Though he says nothing about ghosts, it is clear from the thorough nature of his tour that Kouri is studying the house intently. He spends several minutes in each room, and his knowledge of every aspect of the Mansion’s architecture makes it hard to believe he has never set foot inside before. He takes several photos with his digital camera as he travels through the large house. Kouri explains that he has a heat sensor setting on the camera, so if ghosts are present while he takes the shots, their energy will show up in his photographs.

Once outside, after touring all floors of the property, including a deft navigation of the treacherous staircase leading up to the attic, Kouri assesses the feelings he assembled inside the house.”I did feel a presence of a woman who I would say is Mrs. Walker,” begins Kouri. “I felt a lot of presence in there. I felt the presence of a man. And I got the name Carter. I felt like I was being watched the entire time I was on the second story. I felt like people were watching me. When I come to a haunted house, sometimes they know I’m psychic. They’re afraid I’m going to send them away. They like being here; they like the space. they’re not going to want to leave. So, it’s possible that the spirits here may have thought that I was here to send them away. That’s kind of what I felt. It’s a peaceful feeling in here. It’s not scary at all.”

Kouri says that he did not see any direct visual manifestation of the ghosts in the Mansion, but he detected movement in the house. “I can’t say I didn’t see anybody,” clarifies Kouri. “When we were in the first parlor with the beautiful fireplace, and I bent down to look at the tiles on the floor, I kind of, in my peripheral vision—I thought I saw a little girl run by. I got the name Rebecca for her. It’s possible that there could be children’s spirits here.”

Kouri also has the alarming habit of notifying you when you are in close proximity to a spirit. As he stands on the Mansion’s porch, facing the front door, he insists that someone is moving behind that door.”I just saw a shadow of someone walk by,” Kouri motions to the front door. “You can see the cars reflecting. It wasn’t like that; it was like a dark shadow just walked by behind the glass. It’s possible that it’s Mrs. Walker, or whoever’s here. Maybe she wants to know, ‘Well, why are those boys still on my porch? Why don’t they come inside? Why don’t they have tea?’” Kouri reveals his humor several times while discussing the Mansion. One suspects he really would like to sit and have tea with Mrs. Walker. To some, the thought of sharing tea with a dead person sounds disturbing, but for Kouri, communicating with the spirits comes very easily. “Sometimes they’ll joke with me, and I’ll joke with them,” Kouri says deadpan. “You have to remember ghosts are people who take the same personalities they had with them in life, in death. The same fears, the same joys, the same experiences they had in life; they take on those characteristics in death. A ghost is not a dead person to me. A ghost is someone who is alive. They’re living in the afterlife.”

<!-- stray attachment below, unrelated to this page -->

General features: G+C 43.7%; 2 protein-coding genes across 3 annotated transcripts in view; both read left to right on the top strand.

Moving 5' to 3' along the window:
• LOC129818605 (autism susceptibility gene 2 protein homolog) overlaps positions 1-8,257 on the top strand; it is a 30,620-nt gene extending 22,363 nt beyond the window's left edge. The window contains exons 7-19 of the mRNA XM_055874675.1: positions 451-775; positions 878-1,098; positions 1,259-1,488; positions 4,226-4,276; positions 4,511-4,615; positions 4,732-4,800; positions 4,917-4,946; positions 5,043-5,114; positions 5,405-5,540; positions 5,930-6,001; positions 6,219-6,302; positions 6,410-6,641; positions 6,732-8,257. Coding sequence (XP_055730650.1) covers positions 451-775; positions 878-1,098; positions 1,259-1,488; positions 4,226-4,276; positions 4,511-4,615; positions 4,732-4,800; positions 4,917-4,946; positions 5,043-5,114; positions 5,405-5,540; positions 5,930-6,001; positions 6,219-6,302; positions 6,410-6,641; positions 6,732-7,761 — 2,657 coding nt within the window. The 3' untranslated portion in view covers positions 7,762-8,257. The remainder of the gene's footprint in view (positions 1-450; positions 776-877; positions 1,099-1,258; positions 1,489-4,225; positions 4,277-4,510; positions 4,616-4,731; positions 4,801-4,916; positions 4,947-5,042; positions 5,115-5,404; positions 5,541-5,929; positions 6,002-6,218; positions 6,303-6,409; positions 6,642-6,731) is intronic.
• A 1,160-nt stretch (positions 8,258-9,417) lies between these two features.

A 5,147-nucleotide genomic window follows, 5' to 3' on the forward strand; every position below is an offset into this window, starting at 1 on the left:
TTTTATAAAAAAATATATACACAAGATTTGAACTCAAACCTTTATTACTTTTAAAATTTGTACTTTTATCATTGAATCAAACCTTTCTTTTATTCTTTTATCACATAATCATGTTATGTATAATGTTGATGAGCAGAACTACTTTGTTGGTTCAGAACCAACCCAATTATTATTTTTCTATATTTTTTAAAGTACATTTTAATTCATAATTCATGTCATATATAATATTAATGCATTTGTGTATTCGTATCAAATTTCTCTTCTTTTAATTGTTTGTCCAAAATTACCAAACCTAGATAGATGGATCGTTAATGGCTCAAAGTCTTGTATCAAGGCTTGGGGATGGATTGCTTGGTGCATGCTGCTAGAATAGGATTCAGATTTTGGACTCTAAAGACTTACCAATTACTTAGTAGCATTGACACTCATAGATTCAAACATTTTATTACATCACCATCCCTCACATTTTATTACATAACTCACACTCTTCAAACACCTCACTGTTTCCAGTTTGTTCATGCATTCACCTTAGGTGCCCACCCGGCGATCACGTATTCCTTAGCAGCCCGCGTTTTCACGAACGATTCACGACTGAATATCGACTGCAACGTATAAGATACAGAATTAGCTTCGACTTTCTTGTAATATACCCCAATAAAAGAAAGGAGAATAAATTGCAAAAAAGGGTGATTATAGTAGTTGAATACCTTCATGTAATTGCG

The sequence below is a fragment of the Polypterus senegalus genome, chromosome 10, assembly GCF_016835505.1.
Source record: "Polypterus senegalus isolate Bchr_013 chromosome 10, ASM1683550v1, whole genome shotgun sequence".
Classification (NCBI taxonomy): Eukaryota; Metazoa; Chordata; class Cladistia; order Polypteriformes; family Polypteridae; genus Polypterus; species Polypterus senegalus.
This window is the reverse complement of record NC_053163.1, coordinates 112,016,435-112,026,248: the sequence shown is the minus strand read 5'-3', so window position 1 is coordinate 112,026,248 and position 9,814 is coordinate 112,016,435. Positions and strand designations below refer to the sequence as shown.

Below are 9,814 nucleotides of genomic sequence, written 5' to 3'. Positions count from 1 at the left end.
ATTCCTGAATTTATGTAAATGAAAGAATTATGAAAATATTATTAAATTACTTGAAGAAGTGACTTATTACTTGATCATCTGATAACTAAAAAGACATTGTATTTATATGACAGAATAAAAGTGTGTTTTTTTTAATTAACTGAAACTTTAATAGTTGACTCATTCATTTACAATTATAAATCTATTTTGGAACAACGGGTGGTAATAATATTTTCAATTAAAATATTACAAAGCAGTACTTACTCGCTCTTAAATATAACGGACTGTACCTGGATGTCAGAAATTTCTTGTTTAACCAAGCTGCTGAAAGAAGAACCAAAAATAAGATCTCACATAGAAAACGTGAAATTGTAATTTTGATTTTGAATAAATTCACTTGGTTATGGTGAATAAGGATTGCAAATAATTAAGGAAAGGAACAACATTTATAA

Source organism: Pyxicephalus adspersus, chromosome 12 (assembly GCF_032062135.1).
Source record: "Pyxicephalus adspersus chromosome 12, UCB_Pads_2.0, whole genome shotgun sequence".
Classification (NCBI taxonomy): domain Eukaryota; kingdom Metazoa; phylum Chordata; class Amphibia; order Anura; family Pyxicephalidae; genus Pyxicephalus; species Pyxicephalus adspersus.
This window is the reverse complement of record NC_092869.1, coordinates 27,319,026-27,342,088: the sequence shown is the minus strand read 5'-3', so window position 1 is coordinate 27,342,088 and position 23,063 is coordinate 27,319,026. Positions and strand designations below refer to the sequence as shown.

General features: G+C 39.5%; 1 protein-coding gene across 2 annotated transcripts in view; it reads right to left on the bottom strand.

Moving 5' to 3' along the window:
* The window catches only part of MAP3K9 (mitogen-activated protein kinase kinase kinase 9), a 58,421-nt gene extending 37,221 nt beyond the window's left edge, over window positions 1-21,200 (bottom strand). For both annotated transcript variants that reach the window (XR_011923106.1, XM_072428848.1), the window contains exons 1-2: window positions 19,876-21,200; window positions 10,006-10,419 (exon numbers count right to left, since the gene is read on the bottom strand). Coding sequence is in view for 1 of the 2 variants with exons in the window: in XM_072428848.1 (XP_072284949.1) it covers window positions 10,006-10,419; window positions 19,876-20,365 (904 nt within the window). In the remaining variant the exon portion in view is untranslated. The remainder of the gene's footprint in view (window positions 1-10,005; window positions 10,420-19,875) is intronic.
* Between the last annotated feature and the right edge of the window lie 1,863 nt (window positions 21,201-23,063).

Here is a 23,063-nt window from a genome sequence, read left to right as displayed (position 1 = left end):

Based on what he experienced inside the house, Kouri maintains that the San Dimas Mansion is haunted. “I would call this a haunted house, but it’s certainly not a negative house,” asserts Kouri. “It’s a wonderful house. It’s a house that wants love. I feel that this house is very welcoming. I feel that the spirits here are very happy to be here. I think that they are going to be even more excited when the house is transformed and refurbished.”Kouri also thinks that the apparitions he felt inside the Mansion were closely tied to the area while they were alive. He says though spirits are free to roam wherever they wish, most tend to frequent a site they are intimately familiar with. “They don’t know where to go, so they go back to a place that’s familiar to them in their life,” Kouri explains, “their house, their place of business, a school, their car, their favorite park, a cemetery, the hospital where they died—wherever. Some spirits don’t travel because they feel comfortable where they are,” the researcher continues. “This is their home, and they’ve made it their home, so they want to stay there. Many times that’s the case. They don’t know they’re dead. So they go back to a place that’s familiar to them. They might stay in the same town, but go to an area where they see other spirits. Somehow, they learn on their own that they are in spirit. So they congregate with other spirits.” This notion of spirits having a postmortem social life may sound odd, but Kouri maintains that since spirits are just human beings on another plain of existence, the same rules of interaction apply. “It seems to be similar to that,” Kouri ascertains. “These ghosts that are here, they search, they roam the earth looking for other spirits like them, hoping that those spirits will be able to have more knowledge than they did. Remember, you take the same amount of knowledge you had in life to death. If you were a Ph.D. in life, you’re a Ph.D. in spirit. If you’re a nincompoop in life, you’re a nincompoop in spirit. It’s the same thing.”